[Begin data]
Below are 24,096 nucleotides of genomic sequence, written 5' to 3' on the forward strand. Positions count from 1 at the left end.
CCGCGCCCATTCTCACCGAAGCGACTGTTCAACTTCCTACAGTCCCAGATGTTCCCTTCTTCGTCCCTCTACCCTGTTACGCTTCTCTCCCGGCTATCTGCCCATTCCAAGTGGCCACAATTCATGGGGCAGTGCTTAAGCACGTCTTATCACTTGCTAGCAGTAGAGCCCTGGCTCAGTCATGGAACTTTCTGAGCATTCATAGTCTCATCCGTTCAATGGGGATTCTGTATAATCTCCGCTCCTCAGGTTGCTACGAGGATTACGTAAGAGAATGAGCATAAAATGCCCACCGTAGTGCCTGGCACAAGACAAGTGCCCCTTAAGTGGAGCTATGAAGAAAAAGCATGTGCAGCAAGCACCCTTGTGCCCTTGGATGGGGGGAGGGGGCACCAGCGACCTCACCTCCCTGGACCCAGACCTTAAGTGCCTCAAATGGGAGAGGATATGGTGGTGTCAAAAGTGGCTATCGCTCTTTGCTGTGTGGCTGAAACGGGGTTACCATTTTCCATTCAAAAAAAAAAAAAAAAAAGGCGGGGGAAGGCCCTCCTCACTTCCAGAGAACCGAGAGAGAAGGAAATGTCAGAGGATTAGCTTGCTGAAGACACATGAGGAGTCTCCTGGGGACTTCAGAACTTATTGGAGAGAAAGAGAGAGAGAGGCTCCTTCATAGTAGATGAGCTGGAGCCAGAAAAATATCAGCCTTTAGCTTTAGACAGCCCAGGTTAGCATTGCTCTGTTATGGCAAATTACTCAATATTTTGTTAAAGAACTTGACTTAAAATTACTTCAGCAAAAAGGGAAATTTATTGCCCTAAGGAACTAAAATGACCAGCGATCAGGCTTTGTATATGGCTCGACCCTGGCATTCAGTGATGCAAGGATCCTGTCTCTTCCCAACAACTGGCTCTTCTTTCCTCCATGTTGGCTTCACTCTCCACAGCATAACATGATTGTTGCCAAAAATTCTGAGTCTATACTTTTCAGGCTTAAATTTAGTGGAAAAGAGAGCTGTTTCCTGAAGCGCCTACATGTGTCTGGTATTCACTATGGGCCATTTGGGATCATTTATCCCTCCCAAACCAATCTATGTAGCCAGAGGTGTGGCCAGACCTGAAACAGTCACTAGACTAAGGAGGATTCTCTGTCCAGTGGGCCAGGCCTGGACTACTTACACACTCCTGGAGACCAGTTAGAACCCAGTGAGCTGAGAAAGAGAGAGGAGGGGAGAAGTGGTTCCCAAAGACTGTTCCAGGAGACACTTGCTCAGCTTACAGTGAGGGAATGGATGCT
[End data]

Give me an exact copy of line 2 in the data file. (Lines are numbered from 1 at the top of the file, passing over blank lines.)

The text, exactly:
CCGCGCCCATTCTCACCGAAGCGACTGTTCAACTTCCTACAGTCCCAGATGTTCCCTTCTTCGTCCCTCTACCCTGTTACGCTTCTCTCCCGGCTATCTGCCCATTCCAAGTGGCCACAATTCATGGGGCAGTGCTTAAGCACGTCTTATCACTTGCTAGCAGTAGAGCCCTGGCTCAGTCATGGAACTTTCTGAGCATTCATAGTCTCATCCGTTCAATGGGGATTCTGTATAATCTCCGCTCCTCAGGTTGCTACGAGGATTACGTAAGAGAATGAGCATAAAATGCCCACCGTAGTGCCTGGCACAAGACAAGTGCCCCTTAAGTGGAGCTATGAAGAAAAAGCATGTGCAGCAAGCACCCTTGTGCCCTTGGATGGGGGGAGGGGGCACCAGCGACCTCACCTCCCTGGACCCAGACCTTAAGTGCCTCAAATGGGAGAGGATATGGTGGTGTCAAAAGTGGCTATCGCTCTTTGCTGTGTGGCTGAAACGGGGTTACCATTTTCCATTCAAAAAAAAAAAAAAAAAAGGCGGGGGAAGGCCCTCCTCACTTCCAGAGAACCGAGAGAGAAGGAAATGTCAGAGGATTAGCTTGCTGAAGACACATGAGGAGTCTCCTGGGGACTTCAGAACTTATTGGAGAGAAAGAGAGAGAGAGGCTCCTTCATAGTAGATGAGCTGGAGCCAGAAAAATATCAGCCTTTAGCTTTAGACAGCCCAGGTTAGCATTGCTCTGTTATGGCAAATTACTCAATATTTTGTTAAAGAACTTGACTTAAAATTACTTCAGCAAAAAGGGAAATTTATTGCCCTAAGGAACTAAAATGACCAGCGATCAGGCTTTGTATATGGCTCGACCCTGGCATTCAGTGATGCAAGGATCCTGTCTCTTCCCAACAACTGGCTCTTCTTTCCTCCATGTTGGCTTCACTCTCCACAGCATAACATGATTGTTGCCAAAAATTCTGAGTCTATACTTTTCAGGCTTAAATTTAGTGGAAAAGAGAGCTGTTTCCTGAAGCGCCTACATGTGTCTGGTATTCACTATGGGCCATTTGGGATCATTTATCCCTCCCAAACCAATCTATGTAGCCAGAGGTGTGGCCAGACCTGAAACAGTCACTAGACTAAGGAGGATTCTCTGTCCAGTGGGCCAGGCCTGGACTACTTACACACTCCTGGAGACCAGTTAGAACCCAGTGAGCTGAGAAAGAGAGAGGAGGGGAGAAGTGGTTCCCAAAGACTGTTCCAGGAGACACTTGCTCAGCTTACAGTGAGGGAATGGATGCT